October 2020 – They say the first year of nursing is hard. My first year of nursing? COVID-19 hits. What a wild ride it has been. No one expected that after seven months off orientation I would be a new grad in the midst of a global pandemic. Working on a pulmonary ICU, especially within the COVID situation, has taught me more than I could ever write upon. It has been brutally hard and sometimes incredibly heartwarming, but always rewarding. It is in this context that I have defined my practice and have learned several important aspects of nursing. First, adaptability. With the pandemic, things change drastically and rapidly, sometimes multiple times during a single day. The ability to gracefully adapt to any given situation and continue high-quality care has now been ingrained into my practice. Second, resiliency. The care we provide ourselves is just as important as the care we provide to our patients. If we are drained, we have nothing to offer those who depend upon us. Last, pride. The pandemic has instilled a great amount of pride in being a nurse, of my peers fighting in this pandemic, and of all those who faced this in their first year as well as those stepping into that role now. In the face of uncertainty, nurses stand strong, ready for whatever else 2020 brings.
March 2020 – I have been an ICU nurse for eight months now, this week marking 6 months off orientation. There are times while I am working that a sense of amazement fills me. I get to do what I love for a career and make a meaningful difference in people’s lives at the same time. Of course, I’ve already had my fair share of hard shifts, but those experiences allow me to grow. These months have been both difficult and wonderful. Each shift brings a lesson to carry onto the next, allowing me to develop my own nursing practice. There are days I feel like I’m still in nursing school because I’m learning so much. This profession takes dedication and heart. Dedication to learning as much as you can in your free time to provide the care your patients deserve, and heart to provide that care even in hard situations. That being said, these months are rewarding beyond measure. I am proud that I am developing into the critical care nurse that I am.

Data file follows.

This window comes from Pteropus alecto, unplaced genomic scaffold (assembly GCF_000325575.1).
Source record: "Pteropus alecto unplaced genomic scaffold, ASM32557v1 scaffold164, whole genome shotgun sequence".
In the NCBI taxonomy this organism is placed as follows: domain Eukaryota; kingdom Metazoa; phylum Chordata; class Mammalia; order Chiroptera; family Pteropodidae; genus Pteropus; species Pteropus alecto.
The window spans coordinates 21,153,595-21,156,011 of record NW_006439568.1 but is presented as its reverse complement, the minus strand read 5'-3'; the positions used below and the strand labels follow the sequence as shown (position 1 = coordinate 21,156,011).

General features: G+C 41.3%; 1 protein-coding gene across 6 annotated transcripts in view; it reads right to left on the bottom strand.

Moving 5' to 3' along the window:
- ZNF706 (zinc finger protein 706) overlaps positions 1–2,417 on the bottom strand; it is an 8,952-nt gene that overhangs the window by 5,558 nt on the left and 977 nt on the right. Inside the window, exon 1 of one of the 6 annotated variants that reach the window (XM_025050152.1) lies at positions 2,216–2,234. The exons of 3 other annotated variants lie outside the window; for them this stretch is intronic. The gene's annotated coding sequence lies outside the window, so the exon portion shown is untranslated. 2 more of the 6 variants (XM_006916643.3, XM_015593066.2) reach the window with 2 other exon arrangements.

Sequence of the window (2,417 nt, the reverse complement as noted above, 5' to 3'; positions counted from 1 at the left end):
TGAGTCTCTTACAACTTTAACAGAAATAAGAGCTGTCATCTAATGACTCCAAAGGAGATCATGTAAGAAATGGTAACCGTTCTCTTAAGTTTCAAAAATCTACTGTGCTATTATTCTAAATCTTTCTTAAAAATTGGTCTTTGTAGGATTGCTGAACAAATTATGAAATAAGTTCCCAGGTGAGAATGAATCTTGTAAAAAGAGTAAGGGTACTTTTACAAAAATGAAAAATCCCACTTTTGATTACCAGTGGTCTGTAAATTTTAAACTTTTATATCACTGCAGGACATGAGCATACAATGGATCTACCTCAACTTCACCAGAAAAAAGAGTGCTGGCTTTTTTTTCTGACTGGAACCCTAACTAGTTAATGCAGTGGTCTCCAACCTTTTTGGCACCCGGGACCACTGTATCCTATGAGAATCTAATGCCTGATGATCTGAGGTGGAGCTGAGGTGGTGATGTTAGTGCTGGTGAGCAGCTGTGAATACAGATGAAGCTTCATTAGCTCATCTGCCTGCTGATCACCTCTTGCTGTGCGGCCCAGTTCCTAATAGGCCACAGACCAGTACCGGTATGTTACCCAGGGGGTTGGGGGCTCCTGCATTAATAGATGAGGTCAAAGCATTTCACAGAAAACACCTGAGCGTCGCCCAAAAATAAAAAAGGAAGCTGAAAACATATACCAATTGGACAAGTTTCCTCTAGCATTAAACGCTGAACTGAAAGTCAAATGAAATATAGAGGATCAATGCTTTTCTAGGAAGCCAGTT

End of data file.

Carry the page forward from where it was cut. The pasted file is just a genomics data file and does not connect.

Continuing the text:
January 2020 – Sooner or later it will happen to any nurse, especially for critical care and emergency nurses. Despite all your efforts, good intentions, and hard work, a patient decompensates beyond the care that we can provide. This recently happened to me and I’ll never forget it. I worked as hard as I could for my entire shift, hardly leaving the room for 12 hours, but the end result was a code and a poor outcome for my patient. Despite having a wonderful team of RNs and MDs supporting me, I came away with feelings of regret and self-doubt. My confidence as a competent RN was completely broken. For days after, thoughts consumed my mind. Did I do enough for them? What if I had noticed this sooner? Why wasn’t I able to help them? Am I cut out for this? Luckily, between my coworkers, family, and friends, I have an amazing support system that helped me to see that I had done my best for this patient. A few weeks after this event, I ran into a family member of the patient who had been in the room that night. They thanked me and praised the work I did and with that, I began to find a little self-forgiveness. Do I still think of that patient and the what ifs? Absolutely! It was a hard lesson, but one that has made me a more attentive, detail orientated, and self-forgiving RN. I share this with you all in that hopes that if and when this happens to you, you know that you are not alone in this experience and that the lessons it brings should be taken to heart. We are in this profession to do the best for our patients. As such, we should evolve with new experiences, but not let them haunt us.